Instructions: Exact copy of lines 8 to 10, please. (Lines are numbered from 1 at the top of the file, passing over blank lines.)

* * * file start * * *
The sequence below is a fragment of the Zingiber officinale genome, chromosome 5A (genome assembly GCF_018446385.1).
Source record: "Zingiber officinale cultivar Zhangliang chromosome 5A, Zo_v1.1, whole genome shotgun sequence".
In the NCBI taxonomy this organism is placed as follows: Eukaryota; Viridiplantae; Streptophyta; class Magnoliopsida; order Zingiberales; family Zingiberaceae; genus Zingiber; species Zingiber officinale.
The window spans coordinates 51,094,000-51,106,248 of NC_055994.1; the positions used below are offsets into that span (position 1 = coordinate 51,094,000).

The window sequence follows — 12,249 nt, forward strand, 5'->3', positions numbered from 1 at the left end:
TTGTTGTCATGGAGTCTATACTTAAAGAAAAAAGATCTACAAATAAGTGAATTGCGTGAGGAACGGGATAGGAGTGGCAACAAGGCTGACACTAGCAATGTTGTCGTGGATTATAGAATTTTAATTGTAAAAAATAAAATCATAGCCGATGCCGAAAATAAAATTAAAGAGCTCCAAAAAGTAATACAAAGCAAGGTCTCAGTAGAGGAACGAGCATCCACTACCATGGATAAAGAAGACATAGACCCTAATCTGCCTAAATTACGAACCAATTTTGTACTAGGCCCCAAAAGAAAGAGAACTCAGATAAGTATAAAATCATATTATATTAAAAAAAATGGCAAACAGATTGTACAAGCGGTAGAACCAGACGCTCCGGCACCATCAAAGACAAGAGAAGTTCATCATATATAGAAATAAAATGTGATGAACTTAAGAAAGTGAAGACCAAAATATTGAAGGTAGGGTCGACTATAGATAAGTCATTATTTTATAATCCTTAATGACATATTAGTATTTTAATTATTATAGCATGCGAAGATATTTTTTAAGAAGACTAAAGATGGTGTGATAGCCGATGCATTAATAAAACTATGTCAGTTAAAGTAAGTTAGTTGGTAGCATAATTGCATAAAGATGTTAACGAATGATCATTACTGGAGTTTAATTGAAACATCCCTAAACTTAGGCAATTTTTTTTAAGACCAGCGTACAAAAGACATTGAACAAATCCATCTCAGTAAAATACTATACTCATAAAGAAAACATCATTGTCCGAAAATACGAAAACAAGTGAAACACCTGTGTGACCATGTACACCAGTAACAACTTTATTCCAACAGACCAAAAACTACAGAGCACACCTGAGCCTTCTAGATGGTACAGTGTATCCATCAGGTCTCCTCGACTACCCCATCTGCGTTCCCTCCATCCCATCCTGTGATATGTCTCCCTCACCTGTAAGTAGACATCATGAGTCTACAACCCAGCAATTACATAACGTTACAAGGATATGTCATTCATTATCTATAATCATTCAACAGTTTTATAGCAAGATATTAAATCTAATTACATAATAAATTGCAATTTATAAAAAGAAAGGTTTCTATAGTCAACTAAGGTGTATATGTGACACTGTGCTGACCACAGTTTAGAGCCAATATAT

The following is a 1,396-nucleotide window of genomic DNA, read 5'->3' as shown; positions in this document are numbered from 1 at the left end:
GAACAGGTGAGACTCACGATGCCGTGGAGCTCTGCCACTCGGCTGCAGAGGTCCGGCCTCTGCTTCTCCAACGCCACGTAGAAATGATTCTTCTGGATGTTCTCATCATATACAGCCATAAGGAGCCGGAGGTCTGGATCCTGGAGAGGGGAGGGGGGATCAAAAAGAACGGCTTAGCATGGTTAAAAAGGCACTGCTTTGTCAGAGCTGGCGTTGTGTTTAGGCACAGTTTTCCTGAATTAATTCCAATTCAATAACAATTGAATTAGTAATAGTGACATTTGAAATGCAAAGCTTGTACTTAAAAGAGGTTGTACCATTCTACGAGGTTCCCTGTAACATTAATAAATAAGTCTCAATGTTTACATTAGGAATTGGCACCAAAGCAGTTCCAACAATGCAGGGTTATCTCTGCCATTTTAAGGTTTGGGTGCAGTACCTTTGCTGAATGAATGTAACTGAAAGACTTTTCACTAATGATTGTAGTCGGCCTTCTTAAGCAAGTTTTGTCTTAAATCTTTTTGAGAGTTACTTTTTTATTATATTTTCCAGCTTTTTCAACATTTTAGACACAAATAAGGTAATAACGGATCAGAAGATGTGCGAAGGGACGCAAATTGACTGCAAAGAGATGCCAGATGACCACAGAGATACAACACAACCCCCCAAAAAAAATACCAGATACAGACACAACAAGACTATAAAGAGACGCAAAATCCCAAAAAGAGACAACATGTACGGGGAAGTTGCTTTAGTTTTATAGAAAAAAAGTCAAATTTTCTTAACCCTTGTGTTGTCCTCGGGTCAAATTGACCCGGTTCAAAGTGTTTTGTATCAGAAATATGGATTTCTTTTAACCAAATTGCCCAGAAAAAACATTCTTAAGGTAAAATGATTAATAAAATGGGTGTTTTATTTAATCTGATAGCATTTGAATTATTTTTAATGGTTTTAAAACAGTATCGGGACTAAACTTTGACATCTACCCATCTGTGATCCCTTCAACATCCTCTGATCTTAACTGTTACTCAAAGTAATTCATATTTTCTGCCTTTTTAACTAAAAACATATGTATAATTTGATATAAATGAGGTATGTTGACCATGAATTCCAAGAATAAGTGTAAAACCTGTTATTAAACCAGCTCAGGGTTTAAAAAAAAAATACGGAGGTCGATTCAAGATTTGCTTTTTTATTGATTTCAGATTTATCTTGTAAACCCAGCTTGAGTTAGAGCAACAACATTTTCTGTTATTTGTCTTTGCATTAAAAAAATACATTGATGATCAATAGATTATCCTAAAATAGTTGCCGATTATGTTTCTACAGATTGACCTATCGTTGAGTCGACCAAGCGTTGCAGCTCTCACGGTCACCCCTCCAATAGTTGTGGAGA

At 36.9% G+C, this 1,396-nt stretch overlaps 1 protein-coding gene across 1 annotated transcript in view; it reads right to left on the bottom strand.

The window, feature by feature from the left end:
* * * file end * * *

GAACAGGTGAGACTCACGATGCCGTGGAGCTCTGCCACTCGGCTGCAGAGGTCCGGCCTCTGCTTCTCCAACGCCACGTAGAAATGATTCTTCTGGATGTTCTCATCATATACAGCCATAAGGAGCCGGAGGTCTGGATCCTGGAGAGGGGAGGGGGGATCAAAAAGAACGGCTTAGCATGGTTAAAAAGGCACTGCTTTGTCAGAGCTGGCGTTGTGTTTAGGCACAGTTTTCCTGAATTAATTCCAATTCAATAACAATTGAATTAGTAATAGTGACATTTGAAATGCAAAGCTTGTACTTAAAAGAGGTTGTACCATTCTACGAGGTTCCCTGTAACATTAATAAATAAGTCTCAATGTTTACATTAGGAATTGGCACCAAAGCAGTTCCAACAATGCAGGGTTATCTCTGCCATTTTAAGGTTTGGGTGCAGTACCTTTGCTGAATGAATGTAACTGAAAGACTTTTCACTAATGATTGTAGTCGGCCTTCTTAAGCAAGTTTTGTCTTAAATCTTTTTGAGAGTTACTTTTTTATTATATTTTCCAGCTTTTTCAACATTTTAGACACAAATAAGGTAATAACGGATCAGAAGATGTGCGAAGGGACGCAAATTGACTGCAAAGAGATGCCAGATGACCACAGAGATACAACACAACCCCCCAAAAAAAATACCAGATACAGACACAACAAGACTATAAAGAGACGCAAAATCCCAAAAAGAGACAACATGTACGGGGAAGTTGCTTTAGTTTTATAGAAAAAAAGTCAAATTTTCTTAACCCTTGTGTTGTCCTCGGGTCAAATTGACCCGGTTCAAAGTGTTTTGTATCAGAAATATGGATTTCTTTTAACCAAATTGCCCAGAAAAAACATTCTTAAGGTAAAATGATTAATAAAATGGGTGTTTTATTTAATCTGATAGCATTTGAATTATTTTTAATGGTTTTAAAACAGTATCGGGACTAAACTTTGACATCTACCCATCTGTGATCCCTTCAACATCCTCTGATCTTAACTGTTACTCAAAGTAATTCATATTTTCTGCCTTTTTAACTAAAAACATATGTATAATTTGATATAAATGAGGTATGTTGACCATGAATTCCAAGAATAAGTGTAAAACCTGTTATTAAACCAGCTCAGGGTTTAAAAAAAAAATACGGAGGTCGATTCAAGATTTGCTTTTTTATTGATTTCAGATTTATCTTGTAAACCCAGCTTGAGTTAGAGCAACAACATTTTCTGTTATTTGTCTTTGCATTAAAAAAATACATTGATGATCAATAGATTATCCTAAAATAGTTGCCGATTATGTTTCTACAGATTGACCTATCGTTGAGTCGACCAAGCGTTGCAGCTCTCACGGTCACCCCTCCAATAGTTGTGGAGA

At 36.9% G+C, this 1,396-nt stretch overlaps 1 protein-coding gene across 1 annotated transcript in view; it reads right to left on the bottom strand.

The window, feature by feature from the left end: